I am reading a new book by Richard Foster’s son, Nathan Foster. I cannot say enough good things about it. I highly recommend buying and reading, “The making of an ordinary saint: My journey from frustration to joy with the spiritual disciplines”. I have only read three chapters (submission, fasting, and study), but his authentic and humble style of writing has challenged me.
In his fourth chapter on study, Nathan discloses his struggles with a learning disability. I cannot imagine how difficult this had to be for him being the son of such a brilliant and famous man, but he chose to face his struggles with learning as a spiritual discipline. He gave up the need to compete or impress, to stay safely within the confines of his talents, and asked a colleague to tutor him in grammar and writing:
“Making this process a spiritual discipline happened naturally as my work kept bumping me into God. My learning became a prayerful experience of wonder and amazement. “God, what does this mean? How can I use this? Teach me abou the gift of language and how together we can creatively use it for good and beauty.” (p. 54)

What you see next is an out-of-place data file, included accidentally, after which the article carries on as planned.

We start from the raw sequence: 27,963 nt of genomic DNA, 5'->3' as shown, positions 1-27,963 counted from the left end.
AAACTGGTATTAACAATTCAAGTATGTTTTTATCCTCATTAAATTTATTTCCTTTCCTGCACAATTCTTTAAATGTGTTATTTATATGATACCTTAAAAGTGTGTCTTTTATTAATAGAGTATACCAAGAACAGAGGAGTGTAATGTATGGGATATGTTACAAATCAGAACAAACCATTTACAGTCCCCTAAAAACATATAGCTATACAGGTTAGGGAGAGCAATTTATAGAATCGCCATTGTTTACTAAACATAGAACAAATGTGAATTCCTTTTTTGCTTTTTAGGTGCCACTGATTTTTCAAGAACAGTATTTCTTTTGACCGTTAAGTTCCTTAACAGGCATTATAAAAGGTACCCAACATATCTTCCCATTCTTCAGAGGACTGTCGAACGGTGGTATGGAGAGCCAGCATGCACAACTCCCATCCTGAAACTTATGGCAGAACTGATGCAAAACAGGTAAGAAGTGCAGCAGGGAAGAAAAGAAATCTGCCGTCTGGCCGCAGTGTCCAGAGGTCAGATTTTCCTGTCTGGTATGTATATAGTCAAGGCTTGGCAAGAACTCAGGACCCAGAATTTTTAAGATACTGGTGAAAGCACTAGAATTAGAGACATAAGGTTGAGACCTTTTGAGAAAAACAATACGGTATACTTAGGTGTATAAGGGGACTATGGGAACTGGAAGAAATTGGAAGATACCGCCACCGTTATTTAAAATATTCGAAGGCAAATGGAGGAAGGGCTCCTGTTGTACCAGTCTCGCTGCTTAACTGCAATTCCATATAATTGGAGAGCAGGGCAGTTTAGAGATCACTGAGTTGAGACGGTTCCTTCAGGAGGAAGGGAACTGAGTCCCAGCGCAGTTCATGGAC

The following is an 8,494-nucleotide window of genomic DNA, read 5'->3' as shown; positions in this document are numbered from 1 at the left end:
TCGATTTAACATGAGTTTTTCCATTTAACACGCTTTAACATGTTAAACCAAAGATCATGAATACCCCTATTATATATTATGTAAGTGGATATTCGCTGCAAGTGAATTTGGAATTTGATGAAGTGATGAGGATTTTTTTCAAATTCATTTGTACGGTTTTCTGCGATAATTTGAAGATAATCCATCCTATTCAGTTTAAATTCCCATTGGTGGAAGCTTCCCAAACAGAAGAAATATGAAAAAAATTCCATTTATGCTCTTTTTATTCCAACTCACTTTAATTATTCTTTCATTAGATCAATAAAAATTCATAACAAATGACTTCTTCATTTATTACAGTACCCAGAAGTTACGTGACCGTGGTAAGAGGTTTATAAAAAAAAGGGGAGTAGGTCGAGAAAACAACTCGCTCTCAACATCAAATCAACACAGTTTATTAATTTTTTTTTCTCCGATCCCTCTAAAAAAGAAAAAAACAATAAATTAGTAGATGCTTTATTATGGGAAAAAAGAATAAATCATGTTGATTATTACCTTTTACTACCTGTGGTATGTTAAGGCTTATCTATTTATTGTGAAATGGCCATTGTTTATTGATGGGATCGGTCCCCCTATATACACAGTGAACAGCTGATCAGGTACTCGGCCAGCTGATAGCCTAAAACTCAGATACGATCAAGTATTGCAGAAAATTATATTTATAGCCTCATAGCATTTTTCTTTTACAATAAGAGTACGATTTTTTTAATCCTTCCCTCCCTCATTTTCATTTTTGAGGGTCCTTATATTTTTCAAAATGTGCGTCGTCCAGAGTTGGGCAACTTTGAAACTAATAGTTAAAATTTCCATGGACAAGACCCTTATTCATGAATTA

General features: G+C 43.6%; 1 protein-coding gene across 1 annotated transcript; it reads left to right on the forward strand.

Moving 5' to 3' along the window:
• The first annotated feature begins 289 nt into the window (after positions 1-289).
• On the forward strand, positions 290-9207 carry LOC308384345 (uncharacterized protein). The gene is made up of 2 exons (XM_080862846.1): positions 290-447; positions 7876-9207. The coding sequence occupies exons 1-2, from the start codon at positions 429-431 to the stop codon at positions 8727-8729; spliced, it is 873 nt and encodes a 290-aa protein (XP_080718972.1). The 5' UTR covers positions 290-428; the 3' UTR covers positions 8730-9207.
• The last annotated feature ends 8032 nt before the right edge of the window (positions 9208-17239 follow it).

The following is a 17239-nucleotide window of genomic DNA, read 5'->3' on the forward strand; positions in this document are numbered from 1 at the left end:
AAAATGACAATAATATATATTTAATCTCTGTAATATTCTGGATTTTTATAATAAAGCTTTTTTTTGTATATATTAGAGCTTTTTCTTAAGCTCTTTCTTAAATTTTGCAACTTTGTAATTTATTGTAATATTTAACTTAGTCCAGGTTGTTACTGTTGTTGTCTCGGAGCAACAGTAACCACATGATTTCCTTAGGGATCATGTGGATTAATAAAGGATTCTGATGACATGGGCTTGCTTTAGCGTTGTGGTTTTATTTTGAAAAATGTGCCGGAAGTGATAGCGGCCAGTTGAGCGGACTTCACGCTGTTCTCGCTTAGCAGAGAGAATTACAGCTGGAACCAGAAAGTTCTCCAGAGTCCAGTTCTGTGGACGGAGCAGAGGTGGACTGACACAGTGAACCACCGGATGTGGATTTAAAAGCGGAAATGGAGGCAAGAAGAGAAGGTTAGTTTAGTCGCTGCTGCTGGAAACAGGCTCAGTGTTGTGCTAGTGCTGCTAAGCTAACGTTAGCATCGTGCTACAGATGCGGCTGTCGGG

I am so glad he did because the truths in his book are profound. And his journey reminds me of my daughter’s journey with reading. I have shared some of her struggles in school (see “praying momma”), but I have not talked about her lingering anxiety over her reading fluency. She feels anxious if she is asked to read aloud because her reading speed is slower than her peers. Every night before she reads at bedtime, she asks me to pray. And every night her speed and concentration have gradually improved. She asks God for help and then bravely tackles her fears of inadequacy. And growth in reading and spiritual growth are intertwined as she learns to trust God with her deepest needs.